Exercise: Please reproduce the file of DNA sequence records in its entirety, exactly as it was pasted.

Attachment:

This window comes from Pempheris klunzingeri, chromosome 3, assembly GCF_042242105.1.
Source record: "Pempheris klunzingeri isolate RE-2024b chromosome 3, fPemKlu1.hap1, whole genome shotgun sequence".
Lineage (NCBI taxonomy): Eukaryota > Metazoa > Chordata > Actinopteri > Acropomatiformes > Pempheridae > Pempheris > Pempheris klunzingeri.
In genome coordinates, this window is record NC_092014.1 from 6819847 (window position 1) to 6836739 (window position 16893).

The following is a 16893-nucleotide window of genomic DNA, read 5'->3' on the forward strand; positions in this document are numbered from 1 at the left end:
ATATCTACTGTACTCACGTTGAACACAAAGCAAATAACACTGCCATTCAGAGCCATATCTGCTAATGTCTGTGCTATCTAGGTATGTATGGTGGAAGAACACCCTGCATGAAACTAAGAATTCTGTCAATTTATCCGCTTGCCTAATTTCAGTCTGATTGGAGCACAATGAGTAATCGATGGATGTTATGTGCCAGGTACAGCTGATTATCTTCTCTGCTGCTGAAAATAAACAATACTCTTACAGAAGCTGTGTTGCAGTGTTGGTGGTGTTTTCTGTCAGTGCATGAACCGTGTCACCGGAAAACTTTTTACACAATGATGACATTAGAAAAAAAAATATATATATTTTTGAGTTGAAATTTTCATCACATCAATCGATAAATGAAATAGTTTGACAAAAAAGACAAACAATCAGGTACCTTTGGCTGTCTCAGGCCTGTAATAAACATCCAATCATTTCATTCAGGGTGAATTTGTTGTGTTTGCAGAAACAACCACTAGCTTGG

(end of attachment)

This window comes from Pempheris klunzingeri, chromosome 3, assembly GCF_042242105.1.
Source record: "Pempheris klunzingeri isolate RE-2024b chromosome 3, fPemKlu1.hap1, whole genome shotgun sequence".
Lineage (NCBI taxonomy): Eukaryota > Metazoa > Chordata > Actinopteri > Acropomatiformes > Pempheridae > Pempheris > Pempheris klunzingeri.
In genome coordinates, this window is record NC_092014.1 from 6819847 (window position 1) to 6836739 (window position 16893).

The following is a 16893-nucleotide window of genomic DNA, read 5'->3' on the forward strand; positions in this document are numbered from 1 at the left end:
ATATCTACTGTACTCACGTTGAACACAAAGCAAATAACACTGCCATTCAGAGCCATATCTGCTAATGTCTGTGCTATCTAGGTATGTATGGTGGAAGAACACCCTGCATGAAACTAAGAATTCTGTCAATTTATCCGCTTGCCTAATTTCAGTCTGATTGGAGCACAATGAGTAATCGATGGATGTTATGTGCCAGGTACAGCTGATTATCTTCTCTGCTGCTGAAAATAAACAATACTCTTACAGAAGCTGTGTTGCAGTGTTGGTGGTGTTTTCTGTCAGTGCATGAACCGTGTCACCGGAAAACTTTTTACACAATGATGACATTAGAAAAAAAAATATATATATTTTTGAGTTGAAATTTTCATCACATCAATCGATAAATGAAATAGTTTGACAAAAAAGACAAACAATCAGGTACCTTTGGCTGTCTCAGGCCTGTAATAAACATCCAATCATTTCATTCAGGGTGAATTTGTTGTGTTTGCAGAAACAACCACTAGCTTGG